Thursday, August 22, 2013

Crone Lit: For the Modern Senior Woman

You read it here first! I am establishing a new sub-genre of women’s fiction and romance fiction: Crone Lit, coming to a book seller near you!

I happen to be one of the very few women, I discovered, who thinks crone is a perfectly good word that women ought to reclaim. I know I was influenced by the book, Crones Don’t Whine (Bolen, ). Until then, I never gave the word much thought. I loved the notion of being a “juicy woman”. Oh, and perhaps being a woman “of a certain age” I have come to a different perception, too. I don't know about you, but I'd rather be a "crone" than a "senior"!

I am convinced it was male underhanded dirty politics which led to the pejoration of the word. When you check it out, ignore the etymology from Old Northern French meaning “cantankerous woman”, and go to how the word plays out.

Here’s what Wikipedia had to say about “crone”:
The crone is a stock character in folklore and fairy tale, an old woman. In some stories, she is disagreeable, malicious, or sinister in manner, often with magical or supernatural associations that can make her either helpful or obstructing. The Crone is also an archetypal figure, a Wise Woman. She is marginalized by her exclusion from the reproductive cycle,[1] and her proximity to death places her in contact with occult wisdom. As a character type, the crone shares characteristics with the hag.

The word "crone" is a less common synonym for "old woman," and is more likely to appear in reference to traditional narratives than in contemporary everyday usage.[2] The word became further specialized as the third aspect of the Triple Goddess popularized by Robert Graves and subsequently in some forms of neopaganism, particularly Wicca in which she symbolizes the Dark Goddess, the dark of the moon, the end of a cycle. In New Age and Feminist spiritual circles, a "Croning" is a ritual rite of passage into an era of wisdom, freedom, and personal power.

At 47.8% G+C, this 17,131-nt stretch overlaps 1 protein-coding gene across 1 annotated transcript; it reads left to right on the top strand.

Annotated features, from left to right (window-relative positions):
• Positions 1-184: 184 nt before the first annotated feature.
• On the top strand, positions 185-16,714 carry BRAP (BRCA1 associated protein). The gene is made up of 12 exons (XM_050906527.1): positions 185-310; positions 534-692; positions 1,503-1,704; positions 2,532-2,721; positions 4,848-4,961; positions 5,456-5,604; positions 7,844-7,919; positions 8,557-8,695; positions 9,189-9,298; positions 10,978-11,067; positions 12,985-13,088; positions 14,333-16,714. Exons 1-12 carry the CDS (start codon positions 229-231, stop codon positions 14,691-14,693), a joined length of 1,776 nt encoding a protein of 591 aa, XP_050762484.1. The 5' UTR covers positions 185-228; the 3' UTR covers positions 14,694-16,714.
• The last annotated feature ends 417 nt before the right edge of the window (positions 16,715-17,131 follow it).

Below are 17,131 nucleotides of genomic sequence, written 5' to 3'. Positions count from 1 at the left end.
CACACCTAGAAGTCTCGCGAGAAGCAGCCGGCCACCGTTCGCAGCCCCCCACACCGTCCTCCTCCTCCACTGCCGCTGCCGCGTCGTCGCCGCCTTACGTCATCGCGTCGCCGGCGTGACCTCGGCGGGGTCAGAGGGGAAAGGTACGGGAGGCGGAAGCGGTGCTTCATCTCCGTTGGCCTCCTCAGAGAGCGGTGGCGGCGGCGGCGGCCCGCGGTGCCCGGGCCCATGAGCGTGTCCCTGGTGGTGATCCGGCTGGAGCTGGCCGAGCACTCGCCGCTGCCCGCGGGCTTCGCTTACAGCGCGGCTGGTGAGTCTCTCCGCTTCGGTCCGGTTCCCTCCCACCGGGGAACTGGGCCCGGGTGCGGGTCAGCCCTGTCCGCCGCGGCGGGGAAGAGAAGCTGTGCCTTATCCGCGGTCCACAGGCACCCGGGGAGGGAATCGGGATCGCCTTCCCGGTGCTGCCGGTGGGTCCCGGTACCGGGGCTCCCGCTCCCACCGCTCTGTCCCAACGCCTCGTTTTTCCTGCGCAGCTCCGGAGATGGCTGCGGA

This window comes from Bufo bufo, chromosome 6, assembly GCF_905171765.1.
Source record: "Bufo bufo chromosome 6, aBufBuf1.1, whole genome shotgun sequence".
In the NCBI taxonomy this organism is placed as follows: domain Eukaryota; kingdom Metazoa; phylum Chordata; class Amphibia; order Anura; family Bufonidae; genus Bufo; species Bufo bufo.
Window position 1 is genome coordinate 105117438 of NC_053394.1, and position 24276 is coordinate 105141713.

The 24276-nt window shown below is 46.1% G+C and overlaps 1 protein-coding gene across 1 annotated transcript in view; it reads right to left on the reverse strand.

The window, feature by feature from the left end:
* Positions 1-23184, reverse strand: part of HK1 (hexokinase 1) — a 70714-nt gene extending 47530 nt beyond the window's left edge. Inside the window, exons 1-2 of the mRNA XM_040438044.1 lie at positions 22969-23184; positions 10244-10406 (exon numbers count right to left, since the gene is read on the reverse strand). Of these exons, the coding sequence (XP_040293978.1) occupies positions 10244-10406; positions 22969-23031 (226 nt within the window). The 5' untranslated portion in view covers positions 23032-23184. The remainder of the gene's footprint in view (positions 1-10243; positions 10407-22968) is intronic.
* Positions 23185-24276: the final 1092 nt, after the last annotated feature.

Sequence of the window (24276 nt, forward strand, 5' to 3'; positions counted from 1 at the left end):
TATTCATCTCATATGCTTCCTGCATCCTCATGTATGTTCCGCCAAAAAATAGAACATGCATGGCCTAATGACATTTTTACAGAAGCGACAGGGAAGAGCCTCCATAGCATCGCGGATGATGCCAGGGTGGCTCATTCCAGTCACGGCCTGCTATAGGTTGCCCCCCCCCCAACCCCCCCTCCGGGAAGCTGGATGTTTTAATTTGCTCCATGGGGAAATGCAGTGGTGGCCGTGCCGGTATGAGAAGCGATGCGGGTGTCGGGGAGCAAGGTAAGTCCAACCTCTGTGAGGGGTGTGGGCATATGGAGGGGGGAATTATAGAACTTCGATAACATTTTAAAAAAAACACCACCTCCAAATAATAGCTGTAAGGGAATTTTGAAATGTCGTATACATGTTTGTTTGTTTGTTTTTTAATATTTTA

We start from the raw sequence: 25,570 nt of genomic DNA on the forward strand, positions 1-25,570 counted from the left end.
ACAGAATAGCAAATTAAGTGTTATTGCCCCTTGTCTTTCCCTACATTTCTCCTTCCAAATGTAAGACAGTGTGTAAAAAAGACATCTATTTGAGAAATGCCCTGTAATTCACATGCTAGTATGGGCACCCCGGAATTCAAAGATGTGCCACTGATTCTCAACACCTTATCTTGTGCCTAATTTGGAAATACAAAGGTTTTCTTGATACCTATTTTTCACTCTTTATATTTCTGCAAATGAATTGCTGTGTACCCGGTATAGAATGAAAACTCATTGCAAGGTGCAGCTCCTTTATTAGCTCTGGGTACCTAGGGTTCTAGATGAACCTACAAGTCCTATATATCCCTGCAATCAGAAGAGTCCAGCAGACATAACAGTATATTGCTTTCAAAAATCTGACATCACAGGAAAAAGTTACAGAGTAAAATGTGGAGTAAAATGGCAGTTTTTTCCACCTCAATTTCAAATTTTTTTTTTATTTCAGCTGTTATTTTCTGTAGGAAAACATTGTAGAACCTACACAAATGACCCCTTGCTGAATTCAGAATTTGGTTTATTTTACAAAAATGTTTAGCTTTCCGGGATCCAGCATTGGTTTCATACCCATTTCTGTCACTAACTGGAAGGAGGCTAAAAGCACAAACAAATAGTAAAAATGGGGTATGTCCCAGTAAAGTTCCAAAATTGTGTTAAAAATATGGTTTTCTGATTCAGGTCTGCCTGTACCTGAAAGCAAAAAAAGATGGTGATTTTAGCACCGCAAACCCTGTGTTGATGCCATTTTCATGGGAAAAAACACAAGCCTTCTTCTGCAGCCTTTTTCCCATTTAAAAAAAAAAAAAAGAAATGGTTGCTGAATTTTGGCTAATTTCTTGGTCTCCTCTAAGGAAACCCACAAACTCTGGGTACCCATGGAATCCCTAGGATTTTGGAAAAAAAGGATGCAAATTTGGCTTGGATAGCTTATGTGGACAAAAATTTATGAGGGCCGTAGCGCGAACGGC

What’s not to like about that?

Focus on these key terms: wise woman, wisdom, freedom, personal power. Okay, so hag is there, but really, that and the etymology are the pejoration pieces.

Focus on the fact that traditionally a crone could be either sinister OR sympathetic and supportive. Just like REAL people, right? So let’s write Crone Lit that shows real women “of a certain age” drawing upon those years of experience.

I have a play in progress with a crew of crones (that’s what I’m calling a group: crew), and I have outlined a novel. I think women want to read about women like themselves; older, wiser, without “work” having been done who face the realities of aging and loving. Don’t you?


Crones Don’t Whine: Concentrated Wisdom for Juicy Women, Jean Shinoda Bolen

Tuesday, August 6, 2013

Words You May Misuse

Authors are word guys. Word Nerds, if you will. We respect words almost to reverence. We look to jump into a pile of words and roll around in them and toss them about.

Well, or something like that.

It drives me berserk to hear words used incorrectly. “irregardless”, “nuculer”, and  “Febuary” are just plain wrong. They are not words. And no, you can cast them as neologisms (for which I have a particular fondness). No, “chinique” (chic and unique) and “fantabulous” (fantastic and fabulous) are creations for fun. They are not for everyday speech.

By the same token, I take exception when people misuse “affect/effect”, “your/you’re”, “eager/anxious”, and others of that ilk. That is just plain laziness not to learn the accurate use of these common words. Lil Bro told me, after one of Big Mama’s spells, that her heartbeat was “erotic”. Well.

Am I smug? Of course. Arrogant even about my level of word usage and vocabulary store.

So imagine my distress when someone posted words on FB these words that many people use incorrectly--and I was among them. Well, not for all the words on the list or even most of them. But that there were any on the list bothered me immensely.

I mean the enormity* of it struck me full-face. (Uh oh. Misuse!)

It was enough to make one nauseous*. (Oops! There’s another one.)

Anyway, here are some links for you to explore and see if any of these words are your nemesis (“undoing, ruination”) [but NOT, as you might think, bĂȘte noire (“a person or thing one especially dislikes”)].

Did I make a plausible argument (“convincing, believable”; NOT “possible”, as you may think) for attention to word accuracy? What words others use incorrectly drive you nuts or what words do you struggle with? Let’s make our own list!

Sites for word use/misuse: